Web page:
Just a year ago Baylor quarterback Bryce Petty was assumed to be a lock for the first round of the 2015 NFL Draft by many draft experts. Things have changed a bit, as some don’t even have Petty in their top five, and if they do that may not mean he’s a lock for day one of May’s draft. There’s absolutely no denying Petty’s production at the college level, while his final game in a shootout versus Michigan State was a staple game that showcased what he can do when he’s at his best. Unfortantely, scouts got a lot of what he doesn’t do well on tape in 2014 and now he has some mixed reviews going into the draft. Let’s break Bryce Petty down and see where he rests within this year’s crop of quarterbacks:

Height: 6’2″

Weight: 230 lbs

40 Time: 4.87


  • Adequate size for the position
  • Quick release with understanding of when to put heat on the ball or use touch
  • Quite mobile in the pocket, and a solid threat to run
  • Smart passer who knows when to throw the ball away
  • Displayed solid accuracy outside the hash marks, improved deep accuracy
  • Arm strength is solid, but not amazing
  • Ailing back injury could have hindered development and consistency
  • Plays with a moxie, very confident, great leader


  • While improved, deep ball accuracy is inconsistent
  • Not much experience under center
  • Benefitted from one-read system and a lot of screens, short passes in which receivers created YAC
  • Misses passes NFL quarterbacks can’t miss
  • Inconsistency is a real issue
  • Is going to struggle adjusting to reading defense and with progressions
  • Tends to throw off of his back foot with pressure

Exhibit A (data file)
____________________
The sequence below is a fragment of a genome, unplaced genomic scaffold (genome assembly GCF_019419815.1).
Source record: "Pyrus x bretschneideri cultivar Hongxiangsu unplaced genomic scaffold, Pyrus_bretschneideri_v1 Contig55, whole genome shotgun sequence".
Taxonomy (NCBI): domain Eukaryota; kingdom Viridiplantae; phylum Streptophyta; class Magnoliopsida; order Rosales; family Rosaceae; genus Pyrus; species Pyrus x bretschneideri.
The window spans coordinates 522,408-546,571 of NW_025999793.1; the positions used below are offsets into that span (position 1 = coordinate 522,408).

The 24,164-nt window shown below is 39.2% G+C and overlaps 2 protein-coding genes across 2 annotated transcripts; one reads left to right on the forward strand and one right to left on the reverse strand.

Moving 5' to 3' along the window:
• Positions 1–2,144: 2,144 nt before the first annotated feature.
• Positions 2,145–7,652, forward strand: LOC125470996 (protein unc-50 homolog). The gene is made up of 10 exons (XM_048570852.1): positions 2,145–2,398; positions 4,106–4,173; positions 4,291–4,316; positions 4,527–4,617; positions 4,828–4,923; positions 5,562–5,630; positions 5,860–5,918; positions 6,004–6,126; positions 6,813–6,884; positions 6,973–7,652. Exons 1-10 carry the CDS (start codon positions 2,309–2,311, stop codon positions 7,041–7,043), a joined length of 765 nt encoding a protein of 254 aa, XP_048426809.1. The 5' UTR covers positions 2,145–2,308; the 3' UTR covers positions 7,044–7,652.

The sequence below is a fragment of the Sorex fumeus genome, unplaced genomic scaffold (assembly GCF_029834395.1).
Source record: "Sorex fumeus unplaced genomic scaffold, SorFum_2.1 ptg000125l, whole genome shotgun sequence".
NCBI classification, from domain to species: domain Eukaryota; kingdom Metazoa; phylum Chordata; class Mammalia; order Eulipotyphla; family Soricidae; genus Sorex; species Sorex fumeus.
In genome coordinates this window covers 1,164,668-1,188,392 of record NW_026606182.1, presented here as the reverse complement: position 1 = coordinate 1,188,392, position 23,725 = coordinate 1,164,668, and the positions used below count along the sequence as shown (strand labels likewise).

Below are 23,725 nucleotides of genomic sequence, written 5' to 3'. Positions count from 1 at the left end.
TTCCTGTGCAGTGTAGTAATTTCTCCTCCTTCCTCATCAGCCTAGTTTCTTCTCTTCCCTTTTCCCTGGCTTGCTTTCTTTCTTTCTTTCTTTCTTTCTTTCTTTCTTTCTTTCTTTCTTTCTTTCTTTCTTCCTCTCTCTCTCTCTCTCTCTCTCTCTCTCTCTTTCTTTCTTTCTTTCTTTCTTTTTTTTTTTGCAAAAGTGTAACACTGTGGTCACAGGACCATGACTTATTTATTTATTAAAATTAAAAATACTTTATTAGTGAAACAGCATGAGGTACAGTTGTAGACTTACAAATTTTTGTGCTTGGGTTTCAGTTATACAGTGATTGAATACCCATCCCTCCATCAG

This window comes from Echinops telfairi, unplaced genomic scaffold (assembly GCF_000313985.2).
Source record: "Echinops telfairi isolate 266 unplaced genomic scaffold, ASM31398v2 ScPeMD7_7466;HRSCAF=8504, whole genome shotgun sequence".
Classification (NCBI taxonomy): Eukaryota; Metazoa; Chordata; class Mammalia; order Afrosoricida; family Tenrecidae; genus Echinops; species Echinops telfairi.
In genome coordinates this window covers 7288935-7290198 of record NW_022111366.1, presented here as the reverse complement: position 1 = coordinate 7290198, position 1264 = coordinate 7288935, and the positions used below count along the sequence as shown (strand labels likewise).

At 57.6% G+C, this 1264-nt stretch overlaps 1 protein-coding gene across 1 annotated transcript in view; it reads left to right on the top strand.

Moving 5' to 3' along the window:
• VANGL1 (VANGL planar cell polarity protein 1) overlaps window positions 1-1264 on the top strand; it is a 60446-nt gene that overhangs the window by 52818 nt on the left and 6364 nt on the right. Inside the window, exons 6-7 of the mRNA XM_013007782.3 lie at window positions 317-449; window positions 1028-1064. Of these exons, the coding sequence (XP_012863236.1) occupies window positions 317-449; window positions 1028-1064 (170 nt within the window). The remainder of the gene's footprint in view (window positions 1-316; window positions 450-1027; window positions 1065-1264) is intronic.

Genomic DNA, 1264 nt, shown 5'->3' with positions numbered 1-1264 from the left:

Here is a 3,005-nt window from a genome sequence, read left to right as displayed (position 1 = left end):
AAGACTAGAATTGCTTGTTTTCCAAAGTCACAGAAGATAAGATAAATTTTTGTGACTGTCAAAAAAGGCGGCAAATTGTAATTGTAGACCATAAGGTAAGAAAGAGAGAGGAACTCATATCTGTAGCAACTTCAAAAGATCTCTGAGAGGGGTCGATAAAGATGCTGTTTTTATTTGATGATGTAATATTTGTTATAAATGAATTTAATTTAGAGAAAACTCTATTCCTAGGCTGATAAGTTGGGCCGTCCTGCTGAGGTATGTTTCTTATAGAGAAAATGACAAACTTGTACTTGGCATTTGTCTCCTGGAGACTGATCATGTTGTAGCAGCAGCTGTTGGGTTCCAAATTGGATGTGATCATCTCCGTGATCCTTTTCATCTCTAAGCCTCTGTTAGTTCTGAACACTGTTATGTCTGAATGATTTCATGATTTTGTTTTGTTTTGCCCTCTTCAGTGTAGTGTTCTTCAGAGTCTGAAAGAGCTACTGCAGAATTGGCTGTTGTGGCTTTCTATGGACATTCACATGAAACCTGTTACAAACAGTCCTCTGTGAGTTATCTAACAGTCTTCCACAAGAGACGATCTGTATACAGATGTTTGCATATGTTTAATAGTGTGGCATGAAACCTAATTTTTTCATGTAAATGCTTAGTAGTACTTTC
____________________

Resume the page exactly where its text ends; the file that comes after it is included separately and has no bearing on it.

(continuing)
• Footwork needs tuning

NFL Player Comparison: Ben Roethlisberger (weaker arm)

Like Big Ben, Petty has solid size and is strong for a quarterback, while he’s also quite nimble footed and athletic. He’s not an elite athlete and his arm isn’t near the caliber as Roethlisberger’s, but he’s similar in his ability to extend plays with his mobility and make things happen on the run.

Draft Range: Rounds 2-3

Petty is a very solid passing prospect but he has a lot of work to do to develop into a consistent NFL starter. He’s going to have to first prove he’s not just a system guy, while also steadily improving his footwork and down field accuracy. If he can do that, he’ll have a shot at being a regular starter in the league. For now, he’s not refined enough to warrant a first round pick and will probably hear his name called in the second or third round.

*Photo credit – Shelby Tauber

About The Author Keet Bailey

Keet is the Breaking Football NFL Draft project leader. A huge draft enthusiast, Keet has covered the NFL draft for over 15 years. An avid Cleveland Browns fan, Keet resides in Ohio.